Claudia Rankine and Space in Don’t Let Me Be Lonely: An American Liver

Reading Rankine’s unique work, I was struck by her frequent references to different prescription drugs, the television and the liver. As I read on, I felt that this was more of an Autobiography of America from a certain perspective in a certain geopolitical space and time than an Autobiography of Rankine herself. However, such a work could not be written without Rankine’s unique background as she is a “subject located in [a] complex space of citizenship” (RA 45) due to her perspective on being Black in America and the changes in spatial rhetoric after 9/11/. The personified America she writes about is plagued with problems with race relations, a vicious cycle of depression and over-medication, liver disease, fear, and loneliness. The issues she presents are not necessarily her own but those dealt with by Americans everywhere. The need for drugs to function normally is a scary but true reality in America today. Something is obviously wrong with this picture. The sense of emptiness illustrated by Rankine’s poetry, prose, and pictures is not something felt only by Rankine. I believe Rankine is trying to figure out where we went wrong.

An example of this personified America and the struggle with identity in this space and time is shown in the passage where she says, “As the days pass I begin to watch myself closely. The America that I am is washing her hands. She is checking for a return address. She is noticing the postage amount. Then the moment comes: Inhalation anthrax or a common cold? I have to ask myself. Something happens– a new kind of white power– and I am led inside. Do I like who I am becoming? Is this me? Fear. Fear in phlegm. Fear airborne. Fear foreign. My flushing toilet, my hot water, my air conditioner, my health insurance, my, my, my–all my my’s were American-made. This is how I was alive. Or I wasn’t alive. I was a product, or I was like a product, a product of and like Walt Disney’s cell animation– stylishly animated, somewhat comic. I used to think of myself as a fearless person” (92-93).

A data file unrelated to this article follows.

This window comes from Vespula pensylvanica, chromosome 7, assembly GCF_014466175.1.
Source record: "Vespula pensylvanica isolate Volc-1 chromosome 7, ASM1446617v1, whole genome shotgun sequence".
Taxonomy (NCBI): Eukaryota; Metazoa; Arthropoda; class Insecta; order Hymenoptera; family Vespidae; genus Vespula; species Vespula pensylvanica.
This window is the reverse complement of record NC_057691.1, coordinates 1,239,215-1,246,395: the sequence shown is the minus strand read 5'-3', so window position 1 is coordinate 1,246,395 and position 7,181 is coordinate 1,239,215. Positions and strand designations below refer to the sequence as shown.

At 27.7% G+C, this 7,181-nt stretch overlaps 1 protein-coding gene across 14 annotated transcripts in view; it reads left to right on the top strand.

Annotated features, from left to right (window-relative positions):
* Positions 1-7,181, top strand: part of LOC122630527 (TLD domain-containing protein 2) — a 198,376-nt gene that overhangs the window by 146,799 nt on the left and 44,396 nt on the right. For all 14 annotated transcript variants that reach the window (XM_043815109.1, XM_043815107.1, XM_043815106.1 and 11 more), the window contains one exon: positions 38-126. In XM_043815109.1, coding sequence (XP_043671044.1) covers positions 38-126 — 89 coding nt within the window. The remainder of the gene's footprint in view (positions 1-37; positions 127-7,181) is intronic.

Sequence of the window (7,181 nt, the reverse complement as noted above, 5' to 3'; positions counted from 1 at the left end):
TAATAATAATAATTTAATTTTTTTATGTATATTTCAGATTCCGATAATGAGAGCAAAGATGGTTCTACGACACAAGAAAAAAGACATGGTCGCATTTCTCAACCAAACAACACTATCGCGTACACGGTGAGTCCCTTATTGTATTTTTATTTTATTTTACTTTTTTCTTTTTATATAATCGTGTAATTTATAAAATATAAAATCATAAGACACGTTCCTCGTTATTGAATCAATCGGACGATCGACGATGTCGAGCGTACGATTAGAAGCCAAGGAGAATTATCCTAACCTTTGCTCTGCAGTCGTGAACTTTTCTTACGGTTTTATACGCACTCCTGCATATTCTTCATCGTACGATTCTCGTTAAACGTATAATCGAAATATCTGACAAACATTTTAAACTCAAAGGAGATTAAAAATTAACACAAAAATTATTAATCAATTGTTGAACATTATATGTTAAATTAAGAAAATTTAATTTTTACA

She characterizes the fear felt by all after 9/11 and gives Americans a collective identity characterized by fear. I also noticed she makes references to “I” and in the above passage the “my, my, my” may add to her social commentary in reference to the individualistic and independent nature of Americans. Maybe this very “American” trait, this “I” this “me, me, me” mentality creates this American-made unhappiness and is part of the reason America feels so lonely.

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